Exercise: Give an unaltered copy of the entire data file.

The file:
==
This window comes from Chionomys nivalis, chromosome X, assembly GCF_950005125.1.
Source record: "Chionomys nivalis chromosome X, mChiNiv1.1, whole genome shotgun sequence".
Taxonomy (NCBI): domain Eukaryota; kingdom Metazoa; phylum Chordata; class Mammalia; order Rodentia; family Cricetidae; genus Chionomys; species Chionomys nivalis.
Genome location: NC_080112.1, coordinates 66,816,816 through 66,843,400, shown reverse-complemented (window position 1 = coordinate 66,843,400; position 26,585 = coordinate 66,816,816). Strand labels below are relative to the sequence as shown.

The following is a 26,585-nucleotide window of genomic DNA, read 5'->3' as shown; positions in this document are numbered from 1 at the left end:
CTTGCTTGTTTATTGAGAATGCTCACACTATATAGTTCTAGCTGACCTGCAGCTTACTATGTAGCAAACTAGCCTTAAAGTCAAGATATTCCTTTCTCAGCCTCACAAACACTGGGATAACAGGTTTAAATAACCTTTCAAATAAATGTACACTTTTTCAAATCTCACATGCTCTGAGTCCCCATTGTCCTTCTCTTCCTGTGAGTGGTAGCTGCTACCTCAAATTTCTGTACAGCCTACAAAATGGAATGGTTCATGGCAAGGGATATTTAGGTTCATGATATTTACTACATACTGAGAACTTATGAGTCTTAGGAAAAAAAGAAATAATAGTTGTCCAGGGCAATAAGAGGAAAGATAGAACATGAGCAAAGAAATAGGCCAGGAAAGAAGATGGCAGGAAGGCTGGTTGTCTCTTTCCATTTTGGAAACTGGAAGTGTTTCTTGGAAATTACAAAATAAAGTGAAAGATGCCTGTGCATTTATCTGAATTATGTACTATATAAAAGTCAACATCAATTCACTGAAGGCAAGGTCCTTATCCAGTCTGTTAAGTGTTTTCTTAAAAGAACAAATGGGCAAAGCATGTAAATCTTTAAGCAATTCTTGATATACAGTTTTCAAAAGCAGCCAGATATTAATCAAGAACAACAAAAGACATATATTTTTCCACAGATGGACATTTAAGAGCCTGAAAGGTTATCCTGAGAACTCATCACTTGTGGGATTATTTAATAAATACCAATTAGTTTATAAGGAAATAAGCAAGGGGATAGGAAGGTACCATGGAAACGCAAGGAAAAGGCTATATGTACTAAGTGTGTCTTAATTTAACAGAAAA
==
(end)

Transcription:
This window comes from Chionomys nivalis, chromosome X, assembly GCF_950005125.1.
Source record: "Chionomys nivalis chromosome X, mChiNiv1.1, whole genome shotgun sequence".
Taxonomy (NCBI): domain Eukaryota; kingdom Metazoa; phylum Chordata; class Mammalia; order Rodentia; family Cricetidae; genus Chionomys; species Chionomys nivalis.
Genome location: NC_080112.1, coordinates 66,816,816 through 66,843,400, shown reverse-complemented (window position 1 = coordinate 66,843,400; position 26,585 = coordinate 66,816,816). Strand labels below are relative to the sequence as shown.

The following is a 26,585-nucleotide window of genomic DNA, read 5'->3' as shown; positions in this document are numbered from 1 at the left end:
CTTGCTTGTTTATTGAGAATGCTCACACTATATAGTTCTAGCTGACCTGCAGCTTACTATGTAGCAAACTAGCCTTAAAGTCAAGATATTCCTTTCTCAGCCTCACAAACACTGGGATAACAGGTTTAAATAACCTTTCAAATAAATGTACACTTTTTCAAATCTCACATGCTCTGAGTCCCCATTGTCCTTCTCTTCCTGTGAGTGGTAGCTGCTACCTCAAATTTCTGTACAGCCTACAAAATGGAATGGTTCATGGCAAGGGATATTTAGGTTCATGATATTTACTACATACTGAGAACTTATGAGTCTTAGGAAAAAAAGAAATAATAGTTGTCCAGGGCAATAAGAGGAAAGATAGAACATGAGCAAAGAAATAGGCCAGGAAAGAAGATGGCAGGAAGGCTGGTTGTCTCTTTCCATTTTGGAAACTGGAAGTGTTTCTTGGAAATTACAAAATAAAGTGAAAGATGCCTGTGCATTTATCTGAATTATGTACTATATAAAAGTCAACATCAATTCACTGAAGGCAAGGTCCTTATCCAGTCTGTTAAGTGTTTTCTTAAAAGAACAAATGGGCAAAGCATGTAAATCTTTAAGCAATTCTTGATATACAGTTTTCAAAAGCAGCCAGATATTAATCAAGAACAACAAAAGACATATATTTTTCCACAGATGGACATTTAAGAGCCTGAAAGGTTATCCTGAGAACTCATCACTTGTGGGATTATTTAATAAATACCAATTAGTTTATAAGGAAATAAGCAAGGGGATAGGAAGGTACCATGGAAACGCAAGGAAAAGGCTATATGTACTAAGTGTGTCTTAATTTAACAGAAAA